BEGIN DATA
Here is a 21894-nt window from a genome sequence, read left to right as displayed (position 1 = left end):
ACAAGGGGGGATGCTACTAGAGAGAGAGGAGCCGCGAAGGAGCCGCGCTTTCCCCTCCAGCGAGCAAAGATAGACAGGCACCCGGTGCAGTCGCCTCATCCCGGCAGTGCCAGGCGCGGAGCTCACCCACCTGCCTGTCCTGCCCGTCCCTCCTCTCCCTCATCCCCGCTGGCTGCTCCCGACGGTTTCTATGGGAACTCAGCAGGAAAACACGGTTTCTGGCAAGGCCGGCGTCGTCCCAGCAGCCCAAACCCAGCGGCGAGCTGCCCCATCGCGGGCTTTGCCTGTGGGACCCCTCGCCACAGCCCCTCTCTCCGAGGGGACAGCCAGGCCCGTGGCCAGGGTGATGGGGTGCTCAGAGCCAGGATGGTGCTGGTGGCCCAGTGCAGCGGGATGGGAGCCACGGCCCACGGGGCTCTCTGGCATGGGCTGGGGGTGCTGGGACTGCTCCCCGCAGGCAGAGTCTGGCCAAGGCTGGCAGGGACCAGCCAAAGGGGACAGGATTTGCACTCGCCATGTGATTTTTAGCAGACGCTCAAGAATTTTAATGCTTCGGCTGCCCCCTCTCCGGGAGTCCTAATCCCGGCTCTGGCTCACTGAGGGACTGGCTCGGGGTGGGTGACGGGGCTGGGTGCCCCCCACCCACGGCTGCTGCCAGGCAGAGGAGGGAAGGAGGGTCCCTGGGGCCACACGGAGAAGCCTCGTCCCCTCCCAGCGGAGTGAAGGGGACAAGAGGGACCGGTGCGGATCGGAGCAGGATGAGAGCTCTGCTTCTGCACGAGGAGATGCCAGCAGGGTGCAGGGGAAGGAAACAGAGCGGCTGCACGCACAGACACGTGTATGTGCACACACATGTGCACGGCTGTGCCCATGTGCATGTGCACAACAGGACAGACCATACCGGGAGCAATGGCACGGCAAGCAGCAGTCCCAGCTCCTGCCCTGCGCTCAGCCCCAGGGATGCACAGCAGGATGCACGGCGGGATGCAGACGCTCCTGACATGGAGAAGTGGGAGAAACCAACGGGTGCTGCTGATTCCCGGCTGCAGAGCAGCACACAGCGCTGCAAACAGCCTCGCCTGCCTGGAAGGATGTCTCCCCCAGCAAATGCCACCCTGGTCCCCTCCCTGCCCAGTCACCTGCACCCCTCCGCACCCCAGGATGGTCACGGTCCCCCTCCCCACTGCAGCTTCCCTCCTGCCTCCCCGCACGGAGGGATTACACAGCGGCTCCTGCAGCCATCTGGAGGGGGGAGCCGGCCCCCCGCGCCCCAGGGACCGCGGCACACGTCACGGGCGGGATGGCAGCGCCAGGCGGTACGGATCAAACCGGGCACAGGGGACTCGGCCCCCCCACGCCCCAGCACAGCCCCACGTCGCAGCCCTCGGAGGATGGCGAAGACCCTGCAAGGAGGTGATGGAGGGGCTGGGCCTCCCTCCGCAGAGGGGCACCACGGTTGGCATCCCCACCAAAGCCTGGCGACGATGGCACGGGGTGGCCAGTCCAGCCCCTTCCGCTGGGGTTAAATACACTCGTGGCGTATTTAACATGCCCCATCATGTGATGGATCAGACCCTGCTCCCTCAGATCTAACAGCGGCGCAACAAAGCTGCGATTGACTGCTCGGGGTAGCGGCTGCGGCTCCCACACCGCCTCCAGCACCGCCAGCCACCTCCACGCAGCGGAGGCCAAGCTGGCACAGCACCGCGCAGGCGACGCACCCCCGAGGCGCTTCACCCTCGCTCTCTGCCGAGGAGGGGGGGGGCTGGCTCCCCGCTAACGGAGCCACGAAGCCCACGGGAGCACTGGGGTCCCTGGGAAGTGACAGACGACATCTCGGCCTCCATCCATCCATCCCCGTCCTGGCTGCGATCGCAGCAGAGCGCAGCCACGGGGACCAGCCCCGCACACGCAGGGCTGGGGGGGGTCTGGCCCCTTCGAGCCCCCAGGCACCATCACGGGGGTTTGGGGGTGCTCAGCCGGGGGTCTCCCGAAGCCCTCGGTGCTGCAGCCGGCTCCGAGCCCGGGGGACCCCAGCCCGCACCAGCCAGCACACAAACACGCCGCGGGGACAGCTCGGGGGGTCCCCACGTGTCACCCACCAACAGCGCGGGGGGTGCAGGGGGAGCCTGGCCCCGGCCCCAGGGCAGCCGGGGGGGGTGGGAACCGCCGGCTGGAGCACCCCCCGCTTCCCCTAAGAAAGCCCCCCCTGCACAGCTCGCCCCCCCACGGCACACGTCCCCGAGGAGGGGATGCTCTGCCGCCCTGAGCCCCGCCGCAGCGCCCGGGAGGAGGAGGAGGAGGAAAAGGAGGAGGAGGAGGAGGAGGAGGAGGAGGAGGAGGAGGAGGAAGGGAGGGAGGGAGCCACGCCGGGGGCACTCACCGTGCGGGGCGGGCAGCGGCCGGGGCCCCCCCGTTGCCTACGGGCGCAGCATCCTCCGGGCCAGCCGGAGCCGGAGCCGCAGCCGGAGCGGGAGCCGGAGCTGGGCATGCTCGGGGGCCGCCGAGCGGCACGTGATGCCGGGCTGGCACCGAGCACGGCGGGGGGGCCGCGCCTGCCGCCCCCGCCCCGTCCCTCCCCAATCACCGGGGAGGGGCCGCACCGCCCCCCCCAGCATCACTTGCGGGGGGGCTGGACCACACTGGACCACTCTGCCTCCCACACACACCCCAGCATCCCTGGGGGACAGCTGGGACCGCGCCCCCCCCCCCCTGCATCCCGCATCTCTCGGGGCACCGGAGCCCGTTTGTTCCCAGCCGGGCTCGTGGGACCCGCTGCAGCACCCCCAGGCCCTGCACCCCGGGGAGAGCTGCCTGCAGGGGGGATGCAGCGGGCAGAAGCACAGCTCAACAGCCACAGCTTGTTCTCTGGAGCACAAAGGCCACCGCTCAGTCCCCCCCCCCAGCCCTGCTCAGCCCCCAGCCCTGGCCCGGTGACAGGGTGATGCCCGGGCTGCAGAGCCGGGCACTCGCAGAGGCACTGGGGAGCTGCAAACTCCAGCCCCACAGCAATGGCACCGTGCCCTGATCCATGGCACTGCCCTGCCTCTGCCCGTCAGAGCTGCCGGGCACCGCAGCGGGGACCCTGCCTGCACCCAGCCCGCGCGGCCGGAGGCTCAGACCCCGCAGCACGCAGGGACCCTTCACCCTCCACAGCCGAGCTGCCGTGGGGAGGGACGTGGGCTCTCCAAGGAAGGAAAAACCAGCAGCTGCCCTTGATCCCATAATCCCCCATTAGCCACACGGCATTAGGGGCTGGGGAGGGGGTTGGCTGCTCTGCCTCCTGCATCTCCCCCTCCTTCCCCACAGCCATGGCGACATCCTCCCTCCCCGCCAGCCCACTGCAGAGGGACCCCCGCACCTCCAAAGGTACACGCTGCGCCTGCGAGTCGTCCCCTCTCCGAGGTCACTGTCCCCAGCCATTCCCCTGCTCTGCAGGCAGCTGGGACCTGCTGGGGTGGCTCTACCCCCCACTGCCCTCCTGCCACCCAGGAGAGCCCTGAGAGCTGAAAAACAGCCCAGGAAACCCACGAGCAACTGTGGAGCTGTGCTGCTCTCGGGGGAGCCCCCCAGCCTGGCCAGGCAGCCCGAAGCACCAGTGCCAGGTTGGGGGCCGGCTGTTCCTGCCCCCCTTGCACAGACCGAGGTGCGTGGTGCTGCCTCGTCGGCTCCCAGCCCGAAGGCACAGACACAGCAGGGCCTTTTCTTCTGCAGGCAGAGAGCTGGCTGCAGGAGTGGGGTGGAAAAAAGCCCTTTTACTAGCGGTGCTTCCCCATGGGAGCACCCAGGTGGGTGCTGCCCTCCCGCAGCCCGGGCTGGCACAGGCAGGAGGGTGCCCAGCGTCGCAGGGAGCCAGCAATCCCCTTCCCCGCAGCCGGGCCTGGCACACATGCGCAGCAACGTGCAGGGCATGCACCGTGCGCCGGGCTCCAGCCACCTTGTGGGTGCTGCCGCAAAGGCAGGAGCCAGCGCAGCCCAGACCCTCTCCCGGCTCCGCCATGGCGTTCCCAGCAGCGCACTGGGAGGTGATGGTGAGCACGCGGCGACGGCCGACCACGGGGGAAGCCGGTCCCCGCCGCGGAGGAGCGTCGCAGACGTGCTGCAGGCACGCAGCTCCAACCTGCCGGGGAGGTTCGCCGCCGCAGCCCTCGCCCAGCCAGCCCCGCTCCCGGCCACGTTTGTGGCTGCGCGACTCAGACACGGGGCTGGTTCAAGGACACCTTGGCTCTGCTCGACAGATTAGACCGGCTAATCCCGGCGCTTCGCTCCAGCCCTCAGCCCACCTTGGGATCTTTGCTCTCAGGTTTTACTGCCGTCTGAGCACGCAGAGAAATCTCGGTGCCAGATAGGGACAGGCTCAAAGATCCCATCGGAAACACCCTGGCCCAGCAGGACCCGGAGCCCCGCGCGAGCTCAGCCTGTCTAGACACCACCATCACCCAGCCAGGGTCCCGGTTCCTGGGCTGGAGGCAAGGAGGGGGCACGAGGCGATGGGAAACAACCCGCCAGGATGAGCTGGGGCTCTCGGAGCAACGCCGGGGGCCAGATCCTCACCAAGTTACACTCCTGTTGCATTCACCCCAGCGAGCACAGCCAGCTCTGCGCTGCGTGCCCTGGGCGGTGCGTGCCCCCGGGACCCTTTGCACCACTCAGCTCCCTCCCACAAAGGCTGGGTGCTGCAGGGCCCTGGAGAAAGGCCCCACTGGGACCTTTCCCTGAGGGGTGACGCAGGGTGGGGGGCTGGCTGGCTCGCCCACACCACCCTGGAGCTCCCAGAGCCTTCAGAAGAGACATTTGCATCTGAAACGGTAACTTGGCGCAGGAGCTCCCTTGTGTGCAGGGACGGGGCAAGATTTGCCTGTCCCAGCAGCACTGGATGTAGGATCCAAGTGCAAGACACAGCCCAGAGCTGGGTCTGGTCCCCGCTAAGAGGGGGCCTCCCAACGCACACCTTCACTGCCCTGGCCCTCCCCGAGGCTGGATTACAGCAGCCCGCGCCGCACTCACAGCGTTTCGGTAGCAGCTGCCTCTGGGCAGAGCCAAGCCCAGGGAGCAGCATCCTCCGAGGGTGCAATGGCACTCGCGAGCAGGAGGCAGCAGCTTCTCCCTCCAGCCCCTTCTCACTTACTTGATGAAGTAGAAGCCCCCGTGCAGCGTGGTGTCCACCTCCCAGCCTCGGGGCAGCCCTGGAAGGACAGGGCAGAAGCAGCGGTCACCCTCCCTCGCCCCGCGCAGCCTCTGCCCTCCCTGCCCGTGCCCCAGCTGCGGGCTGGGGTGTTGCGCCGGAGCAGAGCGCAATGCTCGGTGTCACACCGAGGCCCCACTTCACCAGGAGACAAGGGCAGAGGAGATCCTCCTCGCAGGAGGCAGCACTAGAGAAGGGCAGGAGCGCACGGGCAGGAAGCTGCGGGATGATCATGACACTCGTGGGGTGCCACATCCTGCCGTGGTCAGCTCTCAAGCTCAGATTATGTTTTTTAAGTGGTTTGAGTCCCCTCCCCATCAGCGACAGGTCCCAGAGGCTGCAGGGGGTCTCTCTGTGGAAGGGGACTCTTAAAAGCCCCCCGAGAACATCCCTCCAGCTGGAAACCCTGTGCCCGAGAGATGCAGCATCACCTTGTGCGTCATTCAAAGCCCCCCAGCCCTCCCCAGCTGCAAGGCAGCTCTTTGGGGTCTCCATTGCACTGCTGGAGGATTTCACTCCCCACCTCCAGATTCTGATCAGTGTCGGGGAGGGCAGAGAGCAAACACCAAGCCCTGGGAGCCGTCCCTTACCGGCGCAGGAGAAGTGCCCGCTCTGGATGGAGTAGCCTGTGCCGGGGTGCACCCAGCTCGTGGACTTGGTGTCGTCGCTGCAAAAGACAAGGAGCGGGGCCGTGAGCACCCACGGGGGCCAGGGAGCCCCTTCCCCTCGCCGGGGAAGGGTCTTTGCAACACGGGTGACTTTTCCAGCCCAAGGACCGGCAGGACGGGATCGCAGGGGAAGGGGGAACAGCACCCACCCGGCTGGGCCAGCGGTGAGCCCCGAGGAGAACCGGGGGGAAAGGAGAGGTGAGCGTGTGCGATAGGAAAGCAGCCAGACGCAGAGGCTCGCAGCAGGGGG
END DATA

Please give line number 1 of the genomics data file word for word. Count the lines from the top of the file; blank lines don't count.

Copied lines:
Here is a 21894-nt window from a genome sequence, read left to right as displayed (position 1 = left end):